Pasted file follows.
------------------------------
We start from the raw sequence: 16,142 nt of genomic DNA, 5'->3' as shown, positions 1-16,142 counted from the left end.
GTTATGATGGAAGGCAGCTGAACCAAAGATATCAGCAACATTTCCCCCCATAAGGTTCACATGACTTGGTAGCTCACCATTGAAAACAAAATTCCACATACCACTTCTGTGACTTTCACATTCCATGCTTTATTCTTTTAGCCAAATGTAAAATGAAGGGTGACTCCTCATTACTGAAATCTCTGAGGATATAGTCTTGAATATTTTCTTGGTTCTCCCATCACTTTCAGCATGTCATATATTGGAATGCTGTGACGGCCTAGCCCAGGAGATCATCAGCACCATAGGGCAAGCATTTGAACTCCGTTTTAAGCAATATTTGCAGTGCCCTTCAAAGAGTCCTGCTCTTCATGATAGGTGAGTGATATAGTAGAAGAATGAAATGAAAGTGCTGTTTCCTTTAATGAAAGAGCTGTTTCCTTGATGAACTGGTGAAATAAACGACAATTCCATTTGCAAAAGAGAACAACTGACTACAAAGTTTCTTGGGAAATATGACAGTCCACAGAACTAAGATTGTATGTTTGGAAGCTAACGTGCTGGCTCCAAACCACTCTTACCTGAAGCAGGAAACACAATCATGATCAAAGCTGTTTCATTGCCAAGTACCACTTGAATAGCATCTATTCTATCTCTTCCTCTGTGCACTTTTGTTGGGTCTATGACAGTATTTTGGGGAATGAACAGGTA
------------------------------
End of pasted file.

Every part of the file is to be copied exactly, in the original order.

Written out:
We start from the raw sequence: 16,142 nt of genomic DNA, 5'->3' as shown, positions 1-16,142 counted from the left end.
GTTATGATGGAAGGCAGCTGAACCAAAGATATCAGCAACATTTCCCCCCATAAGGTTCACATGACTTGGTAGCTCACCATTGAAAACAAAATTCCACATACCACTTCTGTGACTTTCACATTCCATGCTTTATTCTTTTAGCCAAATGTAAAATGAAGGGTGACTCCTCATTACTGAAATCTCTGAGGATATAGTCTTGAATATTTTCTTGGTTCTCCCATCACTTTCAGCATGTCATATATTGGAATGCTGTGACGGCCTAGCCCAGGAGATCATCAGCACCATAGGGCAAGCATTTGAACTCCGTTTTAAGCAATATTTGCAGTGCCCTTCAAAGAGTCCTGCTCTTCATGATAGGTGAGTGATATAGTAGAAGAATGAAATGAAAGTGCTGTTTCCTTTAATGAAAGAGCTGTTTCCTTGATGAACTGGTGAAATAAACGACAATTCCATTTGCAAAAGAGAACAACTGACTACAAAGTTTCTTGGGAAATATGACAGTCCACAGAACTAAGATTGTATGTTTGGAAGCTAACGTGCTGGCTCCAAACCACTCTTACCTGAAGCAGGAAACACAATCATGATCAAAGCTGTTTCATTGCCAAGTACCACTTGAATAGCATCTATTCTATCTCTTCCTCTGTGCACTTTTGTTGGGTCTATGACAGTATTTTGGGGAATGAACAGGTA